As UNICEF joined the world to marks the 2021 World Toilet Day on Friday says that, states like Abia, Zamfara, and Akwa Ibom rank least while Kwara, Plateau, and Ebonyi rank highest in open defecation in Nigeria.
6 billion people around the world who are still living without access to a safely managed toilet.
It is to inspire action to tackle the global sanitation crisis and help achieve Sustainable Development Goal 6 (SDG 6), which seeks sanitation for all by 2030.
The theme for World Toilet Day 2021 is “Valuing Toilets”.
The new figures by UNICEF, soon to be released on Nigerians’ access to water, sanitation and hygiene services, the rate of open defecation in Nigeria has remained steady at 23 per cent.
“As many as 46 million Nigerians still defecate in the open.
“The states with the highest rates of open defecation include Kwara, Plateau, and Ebonyi.
“Those with the lowest rates are Abia, Zamfara, and Akwa Ibom,” a statement by UNICEF said on Friday.
UNICEF said that there had been some progress on ending open defecation, with 71 out of Nigeria’s 774 local government areas now declared ‘open defecation free – up from 18 in 2019.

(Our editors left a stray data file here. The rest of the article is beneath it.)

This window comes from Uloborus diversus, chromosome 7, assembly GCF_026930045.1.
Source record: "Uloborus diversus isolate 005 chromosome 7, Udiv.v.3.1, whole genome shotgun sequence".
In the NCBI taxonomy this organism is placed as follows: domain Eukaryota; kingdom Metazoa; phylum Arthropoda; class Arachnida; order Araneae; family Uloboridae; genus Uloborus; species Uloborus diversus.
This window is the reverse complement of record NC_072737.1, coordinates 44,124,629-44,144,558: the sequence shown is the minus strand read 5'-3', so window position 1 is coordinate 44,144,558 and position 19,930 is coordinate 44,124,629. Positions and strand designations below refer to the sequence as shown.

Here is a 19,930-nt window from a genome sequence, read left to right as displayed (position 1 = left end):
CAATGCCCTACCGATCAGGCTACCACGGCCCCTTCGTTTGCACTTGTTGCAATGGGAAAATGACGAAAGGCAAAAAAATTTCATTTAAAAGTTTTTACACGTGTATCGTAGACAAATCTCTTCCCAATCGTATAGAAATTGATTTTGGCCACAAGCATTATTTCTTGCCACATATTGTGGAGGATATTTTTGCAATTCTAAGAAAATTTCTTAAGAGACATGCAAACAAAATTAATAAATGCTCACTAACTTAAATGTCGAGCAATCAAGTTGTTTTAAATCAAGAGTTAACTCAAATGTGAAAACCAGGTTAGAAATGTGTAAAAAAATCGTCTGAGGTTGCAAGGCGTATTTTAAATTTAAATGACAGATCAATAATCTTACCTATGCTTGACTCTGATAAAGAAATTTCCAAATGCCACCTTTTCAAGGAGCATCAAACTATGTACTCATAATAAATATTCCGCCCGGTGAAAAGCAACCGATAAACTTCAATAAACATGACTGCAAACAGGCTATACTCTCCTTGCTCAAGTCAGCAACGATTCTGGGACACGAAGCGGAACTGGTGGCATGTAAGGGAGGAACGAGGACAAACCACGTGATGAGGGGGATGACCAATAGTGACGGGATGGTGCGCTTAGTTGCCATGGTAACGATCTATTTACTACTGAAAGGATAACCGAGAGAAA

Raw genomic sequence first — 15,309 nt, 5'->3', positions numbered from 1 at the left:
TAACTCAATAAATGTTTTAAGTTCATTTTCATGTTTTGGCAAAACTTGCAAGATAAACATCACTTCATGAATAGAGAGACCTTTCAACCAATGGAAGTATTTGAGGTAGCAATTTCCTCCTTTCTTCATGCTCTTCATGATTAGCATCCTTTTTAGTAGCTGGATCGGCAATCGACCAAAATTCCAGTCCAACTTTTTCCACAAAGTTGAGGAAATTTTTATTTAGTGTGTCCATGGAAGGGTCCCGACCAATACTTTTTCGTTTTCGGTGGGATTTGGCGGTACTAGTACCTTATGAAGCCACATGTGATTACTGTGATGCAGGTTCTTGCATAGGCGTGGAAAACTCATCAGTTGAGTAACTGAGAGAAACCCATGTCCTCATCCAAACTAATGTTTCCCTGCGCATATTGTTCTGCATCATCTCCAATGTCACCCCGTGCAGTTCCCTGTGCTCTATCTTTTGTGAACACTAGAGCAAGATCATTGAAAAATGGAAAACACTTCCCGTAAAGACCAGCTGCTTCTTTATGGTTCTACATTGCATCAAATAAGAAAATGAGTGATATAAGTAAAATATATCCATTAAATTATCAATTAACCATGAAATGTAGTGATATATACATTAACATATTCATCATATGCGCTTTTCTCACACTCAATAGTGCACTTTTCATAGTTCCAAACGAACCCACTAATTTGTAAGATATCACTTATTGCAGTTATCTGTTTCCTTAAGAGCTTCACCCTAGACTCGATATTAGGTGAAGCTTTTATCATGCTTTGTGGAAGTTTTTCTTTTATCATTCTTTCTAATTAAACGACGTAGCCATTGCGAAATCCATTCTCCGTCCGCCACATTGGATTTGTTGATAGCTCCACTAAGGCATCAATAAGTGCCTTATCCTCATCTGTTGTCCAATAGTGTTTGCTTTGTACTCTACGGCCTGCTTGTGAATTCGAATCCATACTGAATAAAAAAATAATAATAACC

“The states with the highest number of ‘open defecation free LGAs are Katsina, Jigawa and Benue – with 21, 18 and 9, respectively.
According to it, Nigeria is making some progress in improving access to water, sanitation and hygiene services to its population, with 75 per cent of Nigerians having access to basic drinking water services; this is up from 70 per cent in 2019.
It said that access to sanitation (toilet and handwashing facilities) has also increased modestly, from 44 per cent to 46 per cent over the same period.
“With the Clean Nigeria campaign, we are making strong efforts but the whole country needs to put their full weight behind this campaign.
“We cannot afford to fail; ending open defecation is crucial to making progress in so many other areas, including health.
“There is a clear commitment by the Nigerian government to helping the population to move away from the practice of open defecation – a move that will help support better health outcomes for all, including children.
“The importance of adequate and safe sanitation and proper hand hygiene practices cannot be overstated.
“It helps prevent illnesses that impact families’ livelihoods, and more importantly, take the lives of far too many children.
We can and must achieve an open defecation-free Nigeria by 2025,” Hawkins said.
UNICEF report on Fight against open defecation in Nigeria